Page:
|Plat of Chicora Park, the design of Frederick Law Olmstead|
neighborhood where the Officer’s Quarters are located is beautiful rolling high
land unusual for the Lowcountry. In
1895, the City of Charleston Board of Park Commissioners purchased nearly 600
acres of Retreat Plantation bordering the Cooper River some four miles north of
the city and by 1896 designated the new development as Chicora Park. Established
just east of the Inland Trail, the Trail itself was a vital route of commerce,
carrying goods between the sea coast and the Midlands of South Carolina.
The famed Olmstead brothers, Frederick Law and James, were hired to design it,
and the street plan for the Officer’s Housing was part of the initial design.
Frederick Law Olmstead was famous for designing fine parks and residential
districts in garden settings. Among his accomplishments are Central Park in New
York and the Riverside Avondale District in Jacksonville Florida. As the vision
for Chicora expanded, the existing Turnbull Plantation was incorporated into
the plan. In 1897 a rail line and a passenger station extended tracks from
downtown Charleston to Chicora Park. It
was an ambitious project with salt water lagoons and landscaped gardens. A
pavilion had been built and many Charlestonians took the trolley to the park to
picnic and dance on summer evenings There was a bandstand and a small
zoo. With the zoo in place, a caretakers cottage was built, and that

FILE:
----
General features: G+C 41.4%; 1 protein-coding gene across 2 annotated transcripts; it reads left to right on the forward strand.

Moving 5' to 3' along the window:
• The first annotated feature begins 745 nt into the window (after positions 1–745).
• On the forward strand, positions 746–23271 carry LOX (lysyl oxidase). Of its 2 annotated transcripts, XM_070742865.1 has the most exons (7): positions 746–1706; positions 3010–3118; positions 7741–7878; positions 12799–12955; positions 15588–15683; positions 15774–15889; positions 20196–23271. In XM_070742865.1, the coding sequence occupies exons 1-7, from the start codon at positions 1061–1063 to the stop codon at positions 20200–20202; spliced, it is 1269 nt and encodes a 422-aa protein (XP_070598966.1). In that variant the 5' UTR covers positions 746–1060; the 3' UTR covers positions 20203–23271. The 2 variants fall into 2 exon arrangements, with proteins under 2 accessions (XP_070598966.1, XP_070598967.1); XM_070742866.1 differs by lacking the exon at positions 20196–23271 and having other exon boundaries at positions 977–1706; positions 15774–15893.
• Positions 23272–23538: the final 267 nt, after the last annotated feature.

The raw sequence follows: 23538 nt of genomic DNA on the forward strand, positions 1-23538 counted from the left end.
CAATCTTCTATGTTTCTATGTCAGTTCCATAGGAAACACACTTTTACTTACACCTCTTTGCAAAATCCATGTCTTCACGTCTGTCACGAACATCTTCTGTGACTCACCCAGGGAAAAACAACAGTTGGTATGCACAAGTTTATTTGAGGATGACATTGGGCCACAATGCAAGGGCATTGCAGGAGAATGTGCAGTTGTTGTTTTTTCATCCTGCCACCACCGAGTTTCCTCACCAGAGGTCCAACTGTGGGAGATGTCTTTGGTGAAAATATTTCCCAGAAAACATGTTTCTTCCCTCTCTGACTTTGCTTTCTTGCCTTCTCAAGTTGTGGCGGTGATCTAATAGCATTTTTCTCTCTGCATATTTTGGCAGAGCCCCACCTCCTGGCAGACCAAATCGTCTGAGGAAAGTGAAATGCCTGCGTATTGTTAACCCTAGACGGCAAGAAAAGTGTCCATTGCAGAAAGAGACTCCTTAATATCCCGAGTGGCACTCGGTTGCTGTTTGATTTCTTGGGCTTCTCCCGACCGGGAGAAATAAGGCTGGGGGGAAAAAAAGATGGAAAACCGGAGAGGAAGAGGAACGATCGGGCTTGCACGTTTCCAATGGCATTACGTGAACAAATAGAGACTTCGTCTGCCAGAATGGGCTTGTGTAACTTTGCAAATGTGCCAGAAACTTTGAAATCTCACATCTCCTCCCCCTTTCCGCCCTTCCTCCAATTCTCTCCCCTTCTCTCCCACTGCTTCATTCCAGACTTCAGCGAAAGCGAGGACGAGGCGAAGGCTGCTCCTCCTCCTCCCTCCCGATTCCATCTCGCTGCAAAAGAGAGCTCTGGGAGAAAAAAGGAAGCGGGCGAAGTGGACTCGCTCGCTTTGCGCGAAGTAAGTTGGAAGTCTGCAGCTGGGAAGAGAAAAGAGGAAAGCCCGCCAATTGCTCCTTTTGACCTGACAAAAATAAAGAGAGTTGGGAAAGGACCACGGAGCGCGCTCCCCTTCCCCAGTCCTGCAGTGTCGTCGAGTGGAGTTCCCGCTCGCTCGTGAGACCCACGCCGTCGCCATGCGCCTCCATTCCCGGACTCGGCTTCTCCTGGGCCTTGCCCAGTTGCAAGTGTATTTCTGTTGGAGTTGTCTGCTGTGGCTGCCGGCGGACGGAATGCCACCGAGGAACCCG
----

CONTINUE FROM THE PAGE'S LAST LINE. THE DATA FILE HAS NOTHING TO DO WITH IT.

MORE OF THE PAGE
structure is today known as Quarters F.
In 1899, more land was acquired for a golf course. Chicora Park was Charleston’s
first urban planning effort as well as its first substantial experience with
professional landscape architects.
1900, when the Federal Government was scouting the southeast for a site to
expand a navy Yard, Port Royal near Beaufort was a top contender. The City of
Charleston successfully lobbied for the new Base and On 12 August 1901, the
Navy took possession of the property. Captain Edwin Longnecker, representing
the Navy, had arrived in Charleston from Washington the day before, accompanied
by the government paymaster. On the afternoon of the twelfth, they took the
trolley to the site and made a final inspection of the property. Once
this was done, a check in the amount of $34,307 was given to the city for 171
acres of Chicora Park and one for $50,000 to Mrs. Celia Lawton’s representative
for 258 acres of the old Marshlands Plantation. The City conveyed the 760
acres of marshland to the south to the Navy for one dollar. The destiny of Chicora Park was forever
changed. On April 8, 1902, President Theodore Roosevelt visited Charleston and stated
that Charleston would be an ideal place for a naval base. Construction began
shortly thereafter. Over the next decade, the United States Navy took
possession of 1,575 acres along the west bank of the Cooper River, consuming
the Park through its expansion. For the next 95 years the naval presence in the
area defined the development of what we now know as North Charleston.